Tip #2: Focus on Adapting Strategies to a Post-Pandemic World 

The COVID-19 pandemic has impacted many parts of our lives, including how we teach and work, and how students learn. When students returned to in-person learning, Siegesmund had thoughts like, “They don’t want to be on campus/in the classroom,” “they don’t want to participate/talk/work in groups” or “they can’t focus.” She realized that instead of focusing on how to get students back to where they were before the pandemic, she had to learn how to improve the current situation. She quickly adapted by changing assignments and approaches.  

In the 2023 Carksi Award webinar, “The Joy in the Journey: Building Relationships and Sharing Experiences,” Siegesmund shares an example. She asked her students to complete a “Figure Analysis Assignment,” where they answer questions based on a scientific figure. When she received the responses, the core concepts were missing or the writing was poor. To address this, Siegesmund added more detailed questions with examples and reorganized the prompt to make the ideas more clear—the responses were much better.  

Tip #3: Build Your Community 

It’s important to find and participate in a teaching community because it gives educators a sense of belonging. This can lead to opportunities to engage and give back to your community, retention at your current job and a greater feeling of fulfilment. Siegesmund encourages you to think about what you need from your community to do your job well and to feel supported and valued. Find the people that can help you fulfil your needs and cultivate those relationships at your university or with others outside of your institution through ASMCUE or ASM’s education webinars.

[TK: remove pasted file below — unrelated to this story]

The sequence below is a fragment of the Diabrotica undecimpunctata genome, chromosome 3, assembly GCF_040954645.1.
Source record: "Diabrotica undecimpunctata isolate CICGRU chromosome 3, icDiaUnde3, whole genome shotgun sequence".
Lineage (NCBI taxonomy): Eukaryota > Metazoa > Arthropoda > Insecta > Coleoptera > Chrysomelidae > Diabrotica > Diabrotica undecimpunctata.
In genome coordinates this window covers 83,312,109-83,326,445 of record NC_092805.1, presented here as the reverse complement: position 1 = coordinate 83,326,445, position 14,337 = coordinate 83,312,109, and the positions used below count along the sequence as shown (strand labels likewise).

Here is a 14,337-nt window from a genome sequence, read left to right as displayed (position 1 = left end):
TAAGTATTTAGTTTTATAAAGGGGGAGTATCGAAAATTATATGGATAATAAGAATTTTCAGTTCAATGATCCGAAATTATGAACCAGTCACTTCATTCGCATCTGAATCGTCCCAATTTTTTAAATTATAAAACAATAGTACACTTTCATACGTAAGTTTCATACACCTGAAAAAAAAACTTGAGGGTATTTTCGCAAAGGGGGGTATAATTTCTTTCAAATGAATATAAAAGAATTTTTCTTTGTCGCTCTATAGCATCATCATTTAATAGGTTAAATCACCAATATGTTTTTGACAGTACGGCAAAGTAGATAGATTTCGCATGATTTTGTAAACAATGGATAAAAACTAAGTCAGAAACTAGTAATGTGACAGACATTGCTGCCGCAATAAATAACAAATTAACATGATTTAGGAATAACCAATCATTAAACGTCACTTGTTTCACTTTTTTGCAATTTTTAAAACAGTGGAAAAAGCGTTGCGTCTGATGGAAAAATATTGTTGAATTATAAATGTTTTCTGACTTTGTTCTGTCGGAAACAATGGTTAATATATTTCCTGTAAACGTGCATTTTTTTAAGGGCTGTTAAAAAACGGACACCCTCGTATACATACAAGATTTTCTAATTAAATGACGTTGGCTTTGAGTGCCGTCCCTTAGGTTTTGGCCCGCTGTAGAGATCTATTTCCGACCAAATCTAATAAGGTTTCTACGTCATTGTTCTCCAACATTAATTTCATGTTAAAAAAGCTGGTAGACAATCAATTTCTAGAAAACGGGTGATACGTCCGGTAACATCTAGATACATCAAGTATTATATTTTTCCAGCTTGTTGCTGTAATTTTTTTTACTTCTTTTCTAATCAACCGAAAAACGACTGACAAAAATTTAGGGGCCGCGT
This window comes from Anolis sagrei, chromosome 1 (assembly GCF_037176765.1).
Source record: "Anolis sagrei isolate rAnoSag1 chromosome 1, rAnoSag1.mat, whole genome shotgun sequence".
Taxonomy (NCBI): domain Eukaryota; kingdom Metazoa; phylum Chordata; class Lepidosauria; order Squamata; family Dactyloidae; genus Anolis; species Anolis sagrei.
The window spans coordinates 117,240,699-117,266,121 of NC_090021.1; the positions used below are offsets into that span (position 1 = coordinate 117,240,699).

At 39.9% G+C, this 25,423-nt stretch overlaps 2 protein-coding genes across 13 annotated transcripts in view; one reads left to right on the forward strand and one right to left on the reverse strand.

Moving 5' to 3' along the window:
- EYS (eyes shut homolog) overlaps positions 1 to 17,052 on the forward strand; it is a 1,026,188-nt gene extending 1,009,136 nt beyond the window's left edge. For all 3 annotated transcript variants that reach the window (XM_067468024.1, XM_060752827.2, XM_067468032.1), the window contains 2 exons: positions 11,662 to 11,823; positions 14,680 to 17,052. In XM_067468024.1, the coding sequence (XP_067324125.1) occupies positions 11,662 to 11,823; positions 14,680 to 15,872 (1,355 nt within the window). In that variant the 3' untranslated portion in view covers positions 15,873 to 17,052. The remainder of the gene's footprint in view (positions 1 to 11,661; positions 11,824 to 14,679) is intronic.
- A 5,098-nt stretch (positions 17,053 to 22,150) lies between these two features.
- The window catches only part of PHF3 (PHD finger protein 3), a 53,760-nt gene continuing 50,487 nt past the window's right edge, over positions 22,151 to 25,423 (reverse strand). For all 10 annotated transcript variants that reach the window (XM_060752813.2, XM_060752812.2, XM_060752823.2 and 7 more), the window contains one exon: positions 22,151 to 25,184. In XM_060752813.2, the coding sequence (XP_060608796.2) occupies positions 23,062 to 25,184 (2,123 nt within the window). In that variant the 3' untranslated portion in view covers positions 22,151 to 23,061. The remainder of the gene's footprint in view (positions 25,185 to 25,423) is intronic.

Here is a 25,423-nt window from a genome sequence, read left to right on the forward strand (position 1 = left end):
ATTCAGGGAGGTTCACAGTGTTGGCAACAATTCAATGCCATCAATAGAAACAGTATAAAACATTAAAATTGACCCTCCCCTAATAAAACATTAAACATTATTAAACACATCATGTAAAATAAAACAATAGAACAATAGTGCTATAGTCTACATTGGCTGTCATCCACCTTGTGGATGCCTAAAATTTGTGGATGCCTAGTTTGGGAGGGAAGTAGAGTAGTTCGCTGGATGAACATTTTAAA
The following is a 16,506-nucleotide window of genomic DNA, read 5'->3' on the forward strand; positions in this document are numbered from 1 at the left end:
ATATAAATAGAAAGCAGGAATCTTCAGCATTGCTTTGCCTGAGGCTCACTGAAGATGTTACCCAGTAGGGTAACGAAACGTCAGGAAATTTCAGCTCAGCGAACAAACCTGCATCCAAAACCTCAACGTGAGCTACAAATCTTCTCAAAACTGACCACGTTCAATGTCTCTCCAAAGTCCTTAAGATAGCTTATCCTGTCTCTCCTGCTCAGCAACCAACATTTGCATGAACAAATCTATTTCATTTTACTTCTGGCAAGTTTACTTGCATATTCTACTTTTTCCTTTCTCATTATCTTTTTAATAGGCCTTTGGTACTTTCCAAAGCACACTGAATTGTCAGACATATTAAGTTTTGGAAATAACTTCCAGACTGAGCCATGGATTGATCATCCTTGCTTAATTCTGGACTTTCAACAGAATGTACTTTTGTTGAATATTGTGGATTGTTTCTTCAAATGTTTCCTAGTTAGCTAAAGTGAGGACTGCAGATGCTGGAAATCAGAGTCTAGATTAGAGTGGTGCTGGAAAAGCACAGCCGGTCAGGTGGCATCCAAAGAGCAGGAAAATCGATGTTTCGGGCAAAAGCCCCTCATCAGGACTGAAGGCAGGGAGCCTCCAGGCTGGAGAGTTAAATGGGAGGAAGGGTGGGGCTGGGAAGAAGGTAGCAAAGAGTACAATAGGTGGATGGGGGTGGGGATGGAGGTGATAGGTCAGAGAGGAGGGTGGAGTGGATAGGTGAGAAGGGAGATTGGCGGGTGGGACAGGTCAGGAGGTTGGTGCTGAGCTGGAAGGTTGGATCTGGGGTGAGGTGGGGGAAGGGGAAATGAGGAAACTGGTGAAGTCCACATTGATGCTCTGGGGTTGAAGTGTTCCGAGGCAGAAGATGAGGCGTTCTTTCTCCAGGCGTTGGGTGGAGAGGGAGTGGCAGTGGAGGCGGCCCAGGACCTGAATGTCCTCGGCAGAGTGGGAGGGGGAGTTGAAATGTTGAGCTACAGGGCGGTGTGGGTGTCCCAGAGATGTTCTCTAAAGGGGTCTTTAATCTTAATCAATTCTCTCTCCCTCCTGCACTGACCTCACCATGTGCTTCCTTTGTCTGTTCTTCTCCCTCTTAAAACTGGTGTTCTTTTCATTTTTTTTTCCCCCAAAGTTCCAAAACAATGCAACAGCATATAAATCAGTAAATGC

Tip #4: Prioritize Self-Care  

“I wish one of the things someone told me earlier in my career is to prioritize self-care,” said Siegesmund. After attending a conference where she heard a speaker talk about self-care, she realized that overworking was harmful to her wellbeing and, as a result, she started prioritizing self-care. She recommends teachers do at least 1 thing a day that meets your physical, intellectual, social, spiritual or emotional needs. This will help to prevent faculty burnouts. Siegesmund also encourages faculty to share these experiences of self-care with their colleagues to model how important it is and to normalize the practice of self-care. Doing so rejects the idea of an exhaustion culture in academia, where the more exhausted one is, the better faculty member they are perceived to be.  

By focusing on the human element of education, meeting students where they are, finding community and prioritizing self-care, educators achieve greater success in teaching.  
The ASM Conference for Undergraduate Educators’ 30th year aims to bring together educators from across the world for an immersive 3-day experience in Phoenix. ASMCUE is a 1-stop shop for the latest in evidence-based undergraduate biology education. So, whether you are an educator at a 2-year college, an undergrad educator or a student/post-doc with an interest in becoming an educator in the biological sciences, there’s content for you at ASMCUE. Plus, maximize your experience by attending 1 of 3 expert-led pre-conference workshops at no additional cost.  

Author: Shilpa Gadwal

Shilpa Gadwal
Shilpa Gadwal is the Career Resources Specialist at ASM.